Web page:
THE horrific future under capitalism for workers and youth is being revealed on a daily basis, as the price of the government’s £1.3 trillion attempted rescue of the banks and capitalism begins to emerge.
The latest information of the pain that ‘is to be shared’ by the workers comes from the National Institute of Economic and Social Research (NIESR).
This has said that the retirement age must be raised to 70, and that the government will have to raise the basic rate of income tax by 7p in the pound if the debt is to be dealt with.
Other measures to reduce debt levels will include extending VAT to a wider range of goods, or imposing a five-year public sector pay freeze, and a 10 per cent cut in the public sector.
The consequence of not carrying out these policies will be the mass closures of hospitals, schools, universities, libraries etc, etc it states.
Meanwhile the debt of UK capitalism is growing by the hour.
Official figures show that Britain recorded a public deficit of £19.4 billion in September as the slump continued to hit the capitalist economy.
The deficit – or public sector net cash requirement (PSNCR) – for September compared with one of £13.3 billion during the same month in 2008, the Office for National Statistics said.
The public sector net borrowing requirement – the British government’s preferred measure of public finances – soared to £14.8 billion in September. That was almost double the £8.7 billion in the same month a year ago.
The total borrowing at this half-year stage was £77.3bn – a £43.5bn increase from the same point last year and the highest half-year figure since records began in 1946.
The end result is that government borrowing is set to reach £220bn this year as against Chancellor Darling’s budget prediction of £175bn.
The Bank of England governor on Monday night described the government’s generosity to the banks in the following way. ‘Anyone who proposed giving government guarantees to retail depositors and other creditors, and then suggested that such funding could be used to finance highly risky and speculative activities, would be thought rather unworldly. But that is where we now are.’
Further he added that the government had achieved a situation where ‘Never has so much money been owed by so few to so many. And, one might add, so far with little real reform.’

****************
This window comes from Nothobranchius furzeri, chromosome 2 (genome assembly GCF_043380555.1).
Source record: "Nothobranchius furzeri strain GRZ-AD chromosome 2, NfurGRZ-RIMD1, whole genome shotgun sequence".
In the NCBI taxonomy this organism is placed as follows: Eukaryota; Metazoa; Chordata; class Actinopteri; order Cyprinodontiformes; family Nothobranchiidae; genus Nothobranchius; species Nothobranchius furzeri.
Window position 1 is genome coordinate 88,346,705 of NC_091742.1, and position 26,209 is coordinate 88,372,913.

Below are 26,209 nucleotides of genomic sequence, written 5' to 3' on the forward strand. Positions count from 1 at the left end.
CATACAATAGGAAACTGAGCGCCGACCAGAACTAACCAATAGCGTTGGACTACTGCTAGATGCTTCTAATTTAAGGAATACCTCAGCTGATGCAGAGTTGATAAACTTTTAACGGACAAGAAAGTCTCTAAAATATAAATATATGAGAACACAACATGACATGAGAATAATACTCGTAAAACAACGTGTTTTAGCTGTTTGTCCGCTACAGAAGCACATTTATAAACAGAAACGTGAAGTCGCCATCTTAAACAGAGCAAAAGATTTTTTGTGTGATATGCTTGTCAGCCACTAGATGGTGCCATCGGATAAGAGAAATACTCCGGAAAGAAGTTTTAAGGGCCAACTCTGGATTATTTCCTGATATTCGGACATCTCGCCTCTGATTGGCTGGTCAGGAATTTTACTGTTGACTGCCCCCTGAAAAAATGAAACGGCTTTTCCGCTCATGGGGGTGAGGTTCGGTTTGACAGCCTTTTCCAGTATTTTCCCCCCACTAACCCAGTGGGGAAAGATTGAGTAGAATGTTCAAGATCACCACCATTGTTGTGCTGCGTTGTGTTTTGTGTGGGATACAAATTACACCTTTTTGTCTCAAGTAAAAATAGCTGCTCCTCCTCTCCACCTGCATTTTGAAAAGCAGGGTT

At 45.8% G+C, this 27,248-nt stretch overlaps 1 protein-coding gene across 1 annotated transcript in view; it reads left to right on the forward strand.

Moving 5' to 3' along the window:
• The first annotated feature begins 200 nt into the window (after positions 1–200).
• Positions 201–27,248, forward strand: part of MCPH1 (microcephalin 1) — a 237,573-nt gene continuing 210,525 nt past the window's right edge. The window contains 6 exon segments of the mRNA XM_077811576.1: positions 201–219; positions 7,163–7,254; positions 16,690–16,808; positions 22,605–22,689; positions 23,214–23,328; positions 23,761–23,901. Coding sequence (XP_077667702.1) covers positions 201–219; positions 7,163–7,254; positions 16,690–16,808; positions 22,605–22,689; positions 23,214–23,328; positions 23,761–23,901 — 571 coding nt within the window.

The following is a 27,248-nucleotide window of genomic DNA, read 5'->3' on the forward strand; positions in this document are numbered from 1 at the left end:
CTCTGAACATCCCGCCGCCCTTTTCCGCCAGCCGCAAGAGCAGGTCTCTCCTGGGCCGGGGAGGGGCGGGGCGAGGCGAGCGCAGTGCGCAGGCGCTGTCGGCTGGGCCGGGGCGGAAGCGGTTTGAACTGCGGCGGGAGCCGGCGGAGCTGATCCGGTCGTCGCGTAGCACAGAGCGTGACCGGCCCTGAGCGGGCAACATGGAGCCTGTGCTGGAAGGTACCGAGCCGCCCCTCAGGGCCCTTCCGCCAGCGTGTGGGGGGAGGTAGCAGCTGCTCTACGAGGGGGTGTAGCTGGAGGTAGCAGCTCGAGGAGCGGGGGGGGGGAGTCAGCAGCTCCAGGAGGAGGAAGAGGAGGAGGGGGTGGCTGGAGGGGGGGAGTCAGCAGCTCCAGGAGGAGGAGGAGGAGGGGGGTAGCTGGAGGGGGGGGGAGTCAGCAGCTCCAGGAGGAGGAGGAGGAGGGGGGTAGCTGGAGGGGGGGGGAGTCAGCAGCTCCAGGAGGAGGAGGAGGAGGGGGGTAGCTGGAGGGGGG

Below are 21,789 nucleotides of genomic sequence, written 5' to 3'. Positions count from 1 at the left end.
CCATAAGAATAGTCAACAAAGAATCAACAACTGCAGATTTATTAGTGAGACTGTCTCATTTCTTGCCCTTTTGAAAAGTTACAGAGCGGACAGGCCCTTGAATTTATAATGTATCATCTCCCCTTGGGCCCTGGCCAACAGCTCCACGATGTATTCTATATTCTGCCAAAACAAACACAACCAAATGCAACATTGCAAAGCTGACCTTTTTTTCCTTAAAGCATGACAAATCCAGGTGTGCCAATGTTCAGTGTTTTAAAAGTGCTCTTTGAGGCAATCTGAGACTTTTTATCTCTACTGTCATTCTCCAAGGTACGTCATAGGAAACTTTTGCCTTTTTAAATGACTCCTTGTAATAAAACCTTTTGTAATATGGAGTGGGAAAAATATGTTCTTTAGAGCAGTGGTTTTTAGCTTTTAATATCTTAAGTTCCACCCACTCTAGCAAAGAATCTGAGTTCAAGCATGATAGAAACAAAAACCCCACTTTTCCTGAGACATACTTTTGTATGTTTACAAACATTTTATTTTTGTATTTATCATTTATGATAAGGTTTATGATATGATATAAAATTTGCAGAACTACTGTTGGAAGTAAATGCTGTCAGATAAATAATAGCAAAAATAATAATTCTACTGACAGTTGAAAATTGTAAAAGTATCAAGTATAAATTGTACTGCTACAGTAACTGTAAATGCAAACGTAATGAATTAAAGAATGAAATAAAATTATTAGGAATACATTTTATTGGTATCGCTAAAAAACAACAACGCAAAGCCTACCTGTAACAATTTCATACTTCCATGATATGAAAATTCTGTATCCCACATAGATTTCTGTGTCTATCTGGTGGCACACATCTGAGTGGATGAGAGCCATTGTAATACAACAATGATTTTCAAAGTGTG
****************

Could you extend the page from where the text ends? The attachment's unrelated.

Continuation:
He said that pledges of stronger regulation were useless, and that the government had created ‘The biggest moral hazard in history. A situation where banks and financial institutions knew that they were too big to fail, and that the taxpayer would help them out if they got into trouble.’
King’s solution to this critical situation is to suggest an attempt to try and rewind history, to return to the pre-imperialist stage of capitalism by legislating to separate the banks’ activities such as holding savings, and offering loans to households and businesses – which could still be protected from the speculative practices of so-called casino banking, which would not get government protection.
This has already been opposed by Brown as being completely impractical.
In fact the imperialist epoch has witnessed the emergence of giant banking monopolies and finance capital. This sits astride the entire planet, dominating both industry and agriculture through financial exploitation and speculation with the making of super-profits as its only interest.
Such a creature cannot be regulated or dismembered, to restore what came before.
The blood sucking rule of finance capital is part of the death agony of the capitalist system, as is the huge slump, that we are experiencing. The only way that humanity can proceed beyond this final stage of capitalism is through carrying out the socialist revolution, to replace historically outmoded capitalism with socialism.